This writing of Paul to Timothy is the passage that includes the words, “Do your best to present yourself to God as one approved by him, a worker who has no need to be ashamed, rightly explaining the word of truth.” My mother wrote these words in the Bible my parents presented to me for my sixth birthday. I assume this verse to be the reason that I have become a workaholic. In the King James version of the Bible this verse reads, “Study to show thyself approved of God, a workman that needeth not to be ashamed.” This is 2 Timothy 2:15. Even though I frequently feel God’s approval for my “work” I tend to ignore the verses such as the one commandment of the ten that admonishes us to “Remember the Sabbath to keep it holy.” Then there is the verse from the story of Elijah in which we hear, “Be still and know that I am God.” Yes, be still. Sit in silence. Say thanks to God in the quiet of my heart. In the quiet of your heart. Give thanks!

It is similar to the action of being generous with the gifts which have been bestowed on us by God. Blessings fall upon us! We don’t give for the purpose of receiving more gifts. We give thanks to God and then more reasons for thanks appear before our eyes.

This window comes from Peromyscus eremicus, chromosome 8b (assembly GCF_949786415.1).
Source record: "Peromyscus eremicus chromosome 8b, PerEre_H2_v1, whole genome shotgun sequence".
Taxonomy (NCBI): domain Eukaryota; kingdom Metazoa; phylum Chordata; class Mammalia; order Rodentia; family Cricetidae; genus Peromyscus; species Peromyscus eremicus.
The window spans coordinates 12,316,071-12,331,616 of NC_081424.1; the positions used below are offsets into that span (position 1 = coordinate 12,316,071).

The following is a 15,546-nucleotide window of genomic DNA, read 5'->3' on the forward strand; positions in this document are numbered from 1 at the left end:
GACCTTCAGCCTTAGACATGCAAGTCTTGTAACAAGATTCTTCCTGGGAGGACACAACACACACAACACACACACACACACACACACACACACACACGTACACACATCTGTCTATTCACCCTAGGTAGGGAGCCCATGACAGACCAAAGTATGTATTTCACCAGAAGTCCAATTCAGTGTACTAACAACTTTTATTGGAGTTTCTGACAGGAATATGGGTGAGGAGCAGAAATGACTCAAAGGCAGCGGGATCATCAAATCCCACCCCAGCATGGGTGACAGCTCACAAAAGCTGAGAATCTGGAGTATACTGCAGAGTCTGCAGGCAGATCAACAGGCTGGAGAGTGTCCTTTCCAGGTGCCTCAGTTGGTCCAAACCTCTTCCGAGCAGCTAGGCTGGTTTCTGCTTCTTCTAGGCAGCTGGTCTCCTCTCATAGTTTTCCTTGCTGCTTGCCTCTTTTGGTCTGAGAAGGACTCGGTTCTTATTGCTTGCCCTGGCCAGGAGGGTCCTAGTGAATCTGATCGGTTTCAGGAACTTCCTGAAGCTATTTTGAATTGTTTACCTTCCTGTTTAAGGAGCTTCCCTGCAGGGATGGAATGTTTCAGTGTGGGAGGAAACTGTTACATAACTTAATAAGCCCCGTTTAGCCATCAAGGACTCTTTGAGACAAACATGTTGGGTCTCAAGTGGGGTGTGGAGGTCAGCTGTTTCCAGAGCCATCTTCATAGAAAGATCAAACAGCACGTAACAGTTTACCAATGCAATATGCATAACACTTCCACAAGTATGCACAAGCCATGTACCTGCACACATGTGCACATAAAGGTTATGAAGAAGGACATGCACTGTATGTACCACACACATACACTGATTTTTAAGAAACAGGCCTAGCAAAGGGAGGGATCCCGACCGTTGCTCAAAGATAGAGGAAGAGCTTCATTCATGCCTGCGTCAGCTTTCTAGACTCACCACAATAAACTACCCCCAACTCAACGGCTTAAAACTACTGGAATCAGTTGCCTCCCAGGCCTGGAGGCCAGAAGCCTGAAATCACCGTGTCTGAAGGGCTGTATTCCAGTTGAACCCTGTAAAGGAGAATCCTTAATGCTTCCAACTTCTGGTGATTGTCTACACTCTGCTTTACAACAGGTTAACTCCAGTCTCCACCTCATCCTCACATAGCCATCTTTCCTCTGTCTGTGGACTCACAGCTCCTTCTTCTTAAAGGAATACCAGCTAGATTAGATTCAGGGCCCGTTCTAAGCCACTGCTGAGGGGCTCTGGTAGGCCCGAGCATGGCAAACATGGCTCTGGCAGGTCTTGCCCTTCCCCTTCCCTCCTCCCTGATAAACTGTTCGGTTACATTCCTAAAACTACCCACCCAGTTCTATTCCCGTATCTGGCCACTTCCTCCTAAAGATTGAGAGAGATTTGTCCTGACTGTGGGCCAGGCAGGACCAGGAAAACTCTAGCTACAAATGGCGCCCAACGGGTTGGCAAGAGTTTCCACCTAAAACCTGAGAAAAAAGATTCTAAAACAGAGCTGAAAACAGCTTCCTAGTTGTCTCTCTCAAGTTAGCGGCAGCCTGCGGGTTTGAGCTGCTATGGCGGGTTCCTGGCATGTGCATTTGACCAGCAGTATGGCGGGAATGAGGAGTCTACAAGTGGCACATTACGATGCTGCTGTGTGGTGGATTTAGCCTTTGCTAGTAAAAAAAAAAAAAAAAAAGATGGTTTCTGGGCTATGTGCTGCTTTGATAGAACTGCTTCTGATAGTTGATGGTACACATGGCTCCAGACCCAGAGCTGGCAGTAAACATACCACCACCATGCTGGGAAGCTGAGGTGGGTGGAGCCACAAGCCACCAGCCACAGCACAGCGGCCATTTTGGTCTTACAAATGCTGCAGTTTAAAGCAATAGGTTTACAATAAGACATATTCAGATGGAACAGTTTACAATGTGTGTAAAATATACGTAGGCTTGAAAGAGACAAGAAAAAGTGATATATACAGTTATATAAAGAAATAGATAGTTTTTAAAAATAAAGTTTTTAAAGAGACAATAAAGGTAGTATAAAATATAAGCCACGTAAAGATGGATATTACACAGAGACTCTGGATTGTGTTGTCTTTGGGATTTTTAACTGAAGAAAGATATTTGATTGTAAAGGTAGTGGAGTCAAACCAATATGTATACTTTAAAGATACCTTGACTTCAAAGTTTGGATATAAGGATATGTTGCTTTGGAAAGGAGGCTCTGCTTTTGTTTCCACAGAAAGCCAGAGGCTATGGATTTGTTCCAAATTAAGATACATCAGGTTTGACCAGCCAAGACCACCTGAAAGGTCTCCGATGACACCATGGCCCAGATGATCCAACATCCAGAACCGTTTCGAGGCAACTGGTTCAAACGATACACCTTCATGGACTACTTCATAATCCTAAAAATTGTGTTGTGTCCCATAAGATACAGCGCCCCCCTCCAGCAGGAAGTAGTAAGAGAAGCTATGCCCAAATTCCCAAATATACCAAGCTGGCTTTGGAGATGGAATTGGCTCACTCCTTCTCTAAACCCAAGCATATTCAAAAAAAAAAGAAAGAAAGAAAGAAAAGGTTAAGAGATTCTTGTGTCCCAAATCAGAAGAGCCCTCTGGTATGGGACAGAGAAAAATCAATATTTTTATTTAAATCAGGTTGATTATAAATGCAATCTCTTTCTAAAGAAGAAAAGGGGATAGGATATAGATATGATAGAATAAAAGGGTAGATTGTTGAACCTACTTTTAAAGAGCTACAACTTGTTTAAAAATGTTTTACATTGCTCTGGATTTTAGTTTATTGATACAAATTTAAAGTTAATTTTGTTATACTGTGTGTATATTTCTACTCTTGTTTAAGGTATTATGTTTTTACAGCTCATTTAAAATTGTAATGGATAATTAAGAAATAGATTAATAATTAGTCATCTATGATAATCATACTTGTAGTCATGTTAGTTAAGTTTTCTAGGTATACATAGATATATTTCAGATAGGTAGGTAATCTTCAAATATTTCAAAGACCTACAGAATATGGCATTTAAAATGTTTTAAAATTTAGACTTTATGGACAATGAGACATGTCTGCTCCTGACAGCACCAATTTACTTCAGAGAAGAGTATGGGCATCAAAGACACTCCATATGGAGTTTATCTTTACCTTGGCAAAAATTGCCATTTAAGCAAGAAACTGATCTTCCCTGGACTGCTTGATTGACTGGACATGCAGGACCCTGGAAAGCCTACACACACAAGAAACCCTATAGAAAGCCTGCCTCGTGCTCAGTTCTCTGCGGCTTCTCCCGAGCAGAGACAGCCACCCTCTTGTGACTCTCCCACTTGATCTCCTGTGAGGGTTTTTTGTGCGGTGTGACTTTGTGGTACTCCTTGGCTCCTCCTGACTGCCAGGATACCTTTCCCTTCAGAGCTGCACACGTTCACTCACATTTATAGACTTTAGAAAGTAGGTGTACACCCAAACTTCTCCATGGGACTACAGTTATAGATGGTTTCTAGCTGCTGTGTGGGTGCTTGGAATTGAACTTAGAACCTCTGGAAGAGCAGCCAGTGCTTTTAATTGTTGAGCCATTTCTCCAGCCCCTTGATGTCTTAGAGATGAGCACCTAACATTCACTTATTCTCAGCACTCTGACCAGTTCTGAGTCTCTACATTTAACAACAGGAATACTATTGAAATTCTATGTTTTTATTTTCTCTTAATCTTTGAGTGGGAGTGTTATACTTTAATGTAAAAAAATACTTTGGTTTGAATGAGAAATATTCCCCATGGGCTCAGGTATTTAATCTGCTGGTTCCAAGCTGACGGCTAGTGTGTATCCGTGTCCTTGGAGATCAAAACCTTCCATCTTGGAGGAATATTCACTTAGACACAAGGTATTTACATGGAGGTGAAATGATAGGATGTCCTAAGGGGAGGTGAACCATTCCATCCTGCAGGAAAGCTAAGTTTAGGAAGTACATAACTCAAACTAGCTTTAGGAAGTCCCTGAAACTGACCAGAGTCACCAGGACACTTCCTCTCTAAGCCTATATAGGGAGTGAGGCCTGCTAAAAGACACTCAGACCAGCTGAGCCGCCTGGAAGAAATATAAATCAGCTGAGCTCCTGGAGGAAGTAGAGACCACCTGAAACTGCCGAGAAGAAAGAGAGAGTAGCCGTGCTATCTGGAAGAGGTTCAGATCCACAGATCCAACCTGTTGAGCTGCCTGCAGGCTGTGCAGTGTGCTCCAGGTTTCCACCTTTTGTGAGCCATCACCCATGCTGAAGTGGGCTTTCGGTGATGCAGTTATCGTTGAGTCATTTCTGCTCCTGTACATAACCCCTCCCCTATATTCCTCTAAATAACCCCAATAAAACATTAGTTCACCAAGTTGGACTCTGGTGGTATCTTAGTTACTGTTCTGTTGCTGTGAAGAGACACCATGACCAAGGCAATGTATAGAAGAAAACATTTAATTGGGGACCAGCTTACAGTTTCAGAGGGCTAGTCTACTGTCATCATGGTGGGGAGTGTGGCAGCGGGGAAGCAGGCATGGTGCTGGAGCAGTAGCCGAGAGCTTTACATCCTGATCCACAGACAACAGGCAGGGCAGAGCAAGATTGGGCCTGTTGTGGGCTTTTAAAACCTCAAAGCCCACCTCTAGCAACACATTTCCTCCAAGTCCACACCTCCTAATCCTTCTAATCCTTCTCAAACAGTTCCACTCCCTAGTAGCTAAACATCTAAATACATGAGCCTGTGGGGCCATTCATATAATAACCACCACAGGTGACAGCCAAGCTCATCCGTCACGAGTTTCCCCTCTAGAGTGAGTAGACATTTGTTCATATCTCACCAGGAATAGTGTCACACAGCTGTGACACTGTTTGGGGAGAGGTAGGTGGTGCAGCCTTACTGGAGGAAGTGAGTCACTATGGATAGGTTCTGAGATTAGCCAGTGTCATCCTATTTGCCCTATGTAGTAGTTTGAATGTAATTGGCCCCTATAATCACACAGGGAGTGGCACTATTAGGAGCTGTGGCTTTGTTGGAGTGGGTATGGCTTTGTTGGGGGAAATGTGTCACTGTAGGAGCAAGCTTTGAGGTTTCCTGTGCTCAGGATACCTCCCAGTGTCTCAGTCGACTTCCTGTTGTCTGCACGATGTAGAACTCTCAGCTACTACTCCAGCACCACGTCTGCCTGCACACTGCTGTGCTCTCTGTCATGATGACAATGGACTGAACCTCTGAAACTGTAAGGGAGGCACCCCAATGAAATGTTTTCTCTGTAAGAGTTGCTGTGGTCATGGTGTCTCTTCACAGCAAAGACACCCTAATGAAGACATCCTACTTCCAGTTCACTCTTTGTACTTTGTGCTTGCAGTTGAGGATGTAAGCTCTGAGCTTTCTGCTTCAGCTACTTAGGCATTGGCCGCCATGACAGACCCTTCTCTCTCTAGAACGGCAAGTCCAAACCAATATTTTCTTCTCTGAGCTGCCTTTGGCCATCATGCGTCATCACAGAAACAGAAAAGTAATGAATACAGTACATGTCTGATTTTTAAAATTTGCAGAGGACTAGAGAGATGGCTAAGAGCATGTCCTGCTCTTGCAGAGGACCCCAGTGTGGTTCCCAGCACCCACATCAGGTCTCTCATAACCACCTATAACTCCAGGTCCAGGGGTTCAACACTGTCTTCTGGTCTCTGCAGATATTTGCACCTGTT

Paul is saying in 2 Timothy 2, “… if we deny him, he will also deny us; if we are faithless, he remains faithful – for he cannot deny himself.” We are in Jesus Christ. That is what it is all about. Christ Jesus cannot deny us as we are part of him. Think about that! It is quite profound. Theologians have a field day – in past centuries, in present time, and the discussion will be alive for years to come. The question being, what religious vocabulary will explain and make clear this concept of our being in Christ? In all respect to persons who enjoy bantying great words around like so many ping pong balls, I just let myself feel protected and secured in the knowledge. It is more than knowledge. It is an emotional state of being; it comes from the soul.